Laura Stevenson - Laura Stevensong Music Album Reviews

Laura Stevenson - Laura Stevensong Music Album Reviews
The singer-songwriter’s sixth album remains enigmatic, processing trauma and joy through the force of its unvarnished arrangements.

Transparency is in vogue. From major pop releases such as Billie Eilish’s introspective new album Happier Than Ever to the self-effacing indie rock songs of boygenius, artists have gravitated toward devastatingly specific and personal lyrical detail. New York singer-songwriter Laura Stevenson once operated in that mode, too, exploring her experiences with depression, self-harm, and troubled family relationships on records like 2019’s The Big Freeze and 2015’s Cocksure. But on her self-titled sixth album, she shifts her songwriting to be more equivocal and finds solace in the opacity. “I’ve always been forthright, but with [Laura Stevenson], I’m pulling back a bit,” she explained in a recent interview.
The songs on Laura Stevenson revolve around a harrowing incident in which a loved one was nearly killed; to protect their privacy, and to honor her new approach, Stevenson hasn’t disclosed details about what transpired. But the myriad emotions surrounding the experience permeate the album, which explores the traumatic event and its aftermath through Stevenson’s own multifaceted perspective. Opening track “State” is a microcosm of the album’s sound, ranging from hushed murmurs to unabashed rage. It begins serenely before bursting into tempestuous percussion and Stevenson’s bitter delivery. “I’m in a state again, but I stay polite,” she sings, before unleashing a snarl: “It keeps me alive.” It’s a kind of vengeful mercilessness that we haven’t heard from her before.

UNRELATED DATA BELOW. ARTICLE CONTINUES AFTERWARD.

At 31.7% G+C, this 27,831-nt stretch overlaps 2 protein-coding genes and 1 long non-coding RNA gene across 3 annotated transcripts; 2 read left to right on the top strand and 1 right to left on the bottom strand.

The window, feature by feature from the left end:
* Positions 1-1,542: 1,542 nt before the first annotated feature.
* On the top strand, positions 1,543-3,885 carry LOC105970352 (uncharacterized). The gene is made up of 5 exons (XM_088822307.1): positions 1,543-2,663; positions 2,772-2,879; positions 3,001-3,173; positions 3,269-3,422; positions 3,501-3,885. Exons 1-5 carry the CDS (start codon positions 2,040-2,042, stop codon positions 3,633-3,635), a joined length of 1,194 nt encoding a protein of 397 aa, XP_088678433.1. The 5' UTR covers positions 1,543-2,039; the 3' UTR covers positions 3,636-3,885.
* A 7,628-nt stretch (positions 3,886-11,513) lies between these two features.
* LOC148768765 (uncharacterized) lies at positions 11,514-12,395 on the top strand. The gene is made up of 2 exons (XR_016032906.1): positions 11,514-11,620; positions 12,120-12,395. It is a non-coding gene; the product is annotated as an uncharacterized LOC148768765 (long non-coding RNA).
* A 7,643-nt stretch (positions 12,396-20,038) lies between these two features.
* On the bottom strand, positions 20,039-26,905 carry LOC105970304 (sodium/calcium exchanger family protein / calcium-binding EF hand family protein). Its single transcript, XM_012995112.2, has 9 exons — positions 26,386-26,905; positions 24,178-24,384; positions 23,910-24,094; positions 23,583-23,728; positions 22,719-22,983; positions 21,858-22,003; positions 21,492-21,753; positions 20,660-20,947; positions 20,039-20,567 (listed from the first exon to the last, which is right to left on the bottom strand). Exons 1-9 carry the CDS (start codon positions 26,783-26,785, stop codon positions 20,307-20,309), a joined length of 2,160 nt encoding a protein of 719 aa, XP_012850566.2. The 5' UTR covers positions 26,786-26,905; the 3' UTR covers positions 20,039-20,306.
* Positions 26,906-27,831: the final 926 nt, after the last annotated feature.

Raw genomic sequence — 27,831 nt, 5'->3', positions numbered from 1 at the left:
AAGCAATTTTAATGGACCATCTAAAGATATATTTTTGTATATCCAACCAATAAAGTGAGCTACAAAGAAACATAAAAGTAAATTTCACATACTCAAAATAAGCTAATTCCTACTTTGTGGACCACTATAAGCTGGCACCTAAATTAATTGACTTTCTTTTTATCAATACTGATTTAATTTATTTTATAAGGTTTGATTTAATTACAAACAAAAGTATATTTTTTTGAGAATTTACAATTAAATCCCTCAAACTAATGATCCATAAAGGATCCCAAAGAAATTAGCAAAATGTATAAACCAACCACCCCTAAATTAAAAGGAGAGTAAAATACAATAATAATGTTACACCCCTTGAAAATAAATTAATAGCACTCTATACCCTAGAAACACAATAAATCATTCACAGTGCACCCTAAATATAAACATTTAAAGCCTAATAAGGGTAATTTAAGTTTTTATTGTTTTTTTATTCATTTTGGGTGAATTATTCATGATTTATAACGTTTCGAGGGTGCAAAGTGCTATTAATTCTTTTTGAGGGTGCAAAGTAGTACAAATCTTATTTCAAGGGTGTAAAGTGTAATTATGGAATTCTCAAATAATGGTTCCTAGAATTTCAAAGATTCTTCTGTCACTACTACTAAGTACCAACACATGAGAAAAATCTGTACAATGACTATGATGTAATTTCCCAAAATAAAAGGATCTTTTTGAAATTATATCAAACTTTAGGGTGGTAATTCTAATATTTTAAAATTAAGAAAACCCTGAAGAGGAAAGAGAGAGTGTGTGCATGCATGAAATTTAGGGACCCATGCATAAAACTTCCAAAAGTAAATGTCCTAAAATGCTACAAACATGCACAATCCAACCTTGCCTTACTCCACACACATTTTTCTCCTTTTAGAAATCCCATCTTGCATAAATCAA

Aided by producer John Agnello (Dinosaur Jr., Kurt Vile, Hop Along) and her former Bomb the Music Industry! bandmate Jeff Rosenstock, Stevenson finds a middle ground among her past projects. She evokes the folky touchstones of 2013’s Wheel on the acoustic-led “After Those Who Mean It” and closer “Children’s National Transfer” and conjures the 1990s-influenced Cocksure for “Sandstorm.” Much of this record’s emotional force lies in its arrangements, amplified by Agnello’s unvarnished production. “Don’t Think About Me” displays Stevenson’s impressive flair for melody, and “Moving Cars” lays everything bare with sparse guitar playing reminiscent of ’70s luminaries like Joni Mitchell.

It was during the making of this latest album that Stevenson discovered she was pregnant with her first child. Though these songs don’t directly reference motherhood, some feel infused with a protective, inquisitive urgency. On “Moving Cars,” she laments her inability to change what has already occurred: “I’m wide awake under supposed Perseid views/Could I stop before I let it get too far?” On the following track, “Continental Divide,” she reluctantly acknowledges that she won’t always be able to protect her loved ones from danger: “But what could I do right to keep you safe while you’re in flight/To keep the plane and all alight among its engines in the sky?”

Because these songs are so much more enigmatic than her previous output, they simultaneously foster a sense of universality and obscurity. It can occasionally be difficult to extract meaning from particular phrases: What does it mean when, on “Wretch,” she sings of “seizing in a parking lot, my eyes aglow with ballistic missiles and trials”? Still, she imbues her words with an intensity that compels you to lean closer. Laura Stevenson is often vague, but the emotion comes through.
Share on Google Plus

About Wanni Arachchige Udara Madusanka Perera

Hey, I'm Perera! I will try to give you technology reviews(mobile,gadgets,smart watch & other technology things), Automobiles, News and entertainment for built up your knowledge.
Laura Stevenson - Laura Stevensong Music Album Reviews Laura Stevenson - Laura Stevensong Music Album Reviews Reviewed by Wanni Arachchige Udara Madusanka Perera on August 16, 2021 Rating: 5


Post a Comment